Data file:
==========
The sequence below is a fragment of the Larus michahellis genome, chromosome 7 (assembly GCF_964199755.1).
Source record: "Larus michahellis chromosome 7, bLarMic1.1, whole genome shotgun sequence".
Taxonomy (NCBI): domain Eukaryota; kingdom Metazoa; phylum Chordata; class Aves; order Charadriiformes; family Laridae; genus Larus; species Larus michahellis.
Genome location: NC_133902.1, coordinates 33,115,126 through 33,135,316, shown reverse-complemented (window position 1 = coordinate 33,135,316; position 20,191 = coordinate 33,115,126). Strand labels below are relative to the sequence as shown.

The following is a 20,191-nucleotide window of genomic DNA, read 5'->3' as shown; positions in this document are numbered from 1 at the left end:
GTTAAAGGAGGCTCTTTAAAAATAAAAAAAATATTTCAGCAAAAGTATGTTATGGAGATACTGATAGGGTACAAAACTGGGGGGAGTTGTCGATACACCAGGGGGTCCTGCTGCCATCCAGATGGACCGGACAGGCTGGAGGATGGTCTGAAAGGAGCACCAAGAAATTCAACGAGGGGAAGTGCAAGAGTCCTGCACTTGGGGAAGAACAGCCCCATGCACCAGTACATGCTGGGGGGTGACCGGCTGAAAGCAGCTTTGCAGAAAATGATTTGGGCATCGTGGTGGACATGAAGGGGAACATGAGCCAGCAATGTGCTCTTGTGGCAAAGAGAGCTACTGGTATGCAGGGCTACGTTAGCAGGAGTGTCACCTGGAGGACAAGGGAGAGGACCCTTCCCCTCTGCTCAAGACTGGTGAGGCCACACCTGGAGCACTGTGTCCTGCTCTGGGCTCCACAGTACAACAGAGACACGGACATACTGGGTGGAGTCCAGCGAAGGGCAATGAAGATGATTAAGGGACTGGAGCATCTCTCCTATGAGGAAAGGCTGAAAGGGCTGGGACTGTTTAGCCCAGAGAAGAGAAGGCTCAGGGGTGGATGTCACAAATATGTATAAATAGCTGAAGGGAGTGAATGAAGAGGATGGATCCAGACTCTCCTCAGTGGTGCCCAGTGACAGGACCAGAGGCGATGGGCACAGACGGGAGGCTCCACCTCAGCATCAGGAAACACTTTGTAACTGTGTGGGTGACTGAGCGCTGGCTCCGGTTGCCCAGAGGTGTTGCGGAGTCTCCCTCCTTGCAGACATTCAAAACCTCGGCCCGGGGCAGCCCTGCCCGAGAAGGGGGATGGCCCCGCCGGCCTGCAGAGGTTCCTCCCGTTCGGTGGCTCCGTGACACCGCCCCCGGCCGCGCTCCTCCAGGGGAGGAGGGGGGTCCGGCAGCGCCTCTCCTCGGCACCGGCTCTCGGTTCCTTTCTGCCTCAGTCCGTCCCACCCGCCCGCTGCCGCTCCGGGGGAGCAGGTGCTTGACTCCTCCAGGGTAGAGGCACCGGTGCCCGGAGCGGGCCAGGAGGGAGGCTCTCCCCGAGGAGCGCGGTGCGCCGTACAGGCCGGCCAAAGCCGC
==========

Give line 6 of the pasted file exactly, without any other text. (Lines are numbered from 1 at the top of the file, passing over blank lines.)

GTTAAAGGAGGCTCTTTAAAAATAAAAAAAATATTTCAGCAAAAGTATGTTATGGAGATACTGATAGGGTACAAAACTGGGGGGAGTTGTCGATACACCAGGGGGTCCTGCTGCCATCCAGATGGACCGGACAGGCTGGAGGATGGTCTGAAAGGAGCACCAAGAAATTCAACGAGGGGAAGTGCAAGAGTCCTGCACTTGGGGAAGAACAGCCCCATGCACCAGTACATGCTGGGGGGTGACCGGCTGAAAGCAGCTTTGCAGAAAATGATTTGGGCATCGTGGTGGACATGAAGGGGAACATGAGCCAGCAATGTGCTCTTGTGGCAAAGAGAGCTACTGGTATGCAGGGCTACGTTAGCAGGAGTGTCACCTGGAGGACAAGGGAGAGGACCCTTCCCCTCTGCTCAAGACTGGTGAGGCCACACCTGGAGCACTGTGTCCTGCTCTGGGCTCCACAGTACAACAGAGACACGGACATACTGGGTGGAGTCCAGCGAAGGGCAATGAAGATGATTAAGGGACTGGAGCATCTCTCCTATGAGGAAAGGCTGAAAGGGCTGGGACTGTTTAGCCCAGAGAAGAGAAGGCTCAGGGGTGGATGTCACAAATATGTATAAATAGCTGAAGGGAGTGAATGAAGAGGATGGATCCAGACTCTCCTCAGTGGTGCCCAGTGACAGGACCAGAGGCGATGGGCACAGACGGGAGGCTCCACCTCAGCATCAGGAAACACTTTGTAACTGTGTGGGTGACTGAGCGCTGGCTCCGGTTGCCCAGAGGTGTTGCGGAGTCTCCCTCCTTGCAGACATTCAAAACCTCGGCCCGGGGCAGCCCTGCCCGAGAAGGGGGATGGCCCCGCCGGCCTGCAGAGGTTCCTCCCGTTCGGTGGCTCCGTGACACCGCCCCCGGCCGCGCTCCTCCAGGGGAGGAGGGGGGTCCGGCAGCGCCTCTCCTCGGCACCGGCTCTCGGTTCCTTTCTGCCTCAGTCCGTCCCACCCGCCCGCTGCCGCTCCGGGGGAGCAGGTGCTTGACTCCTCCAGGGTAGAGGCACCGGTGCCCGGAGCGGGCCAGGAGGGAGGCTCTCCCCGAGGAGCGCGGTGCGCCGTACAGGCCGGCCAAAGCCGC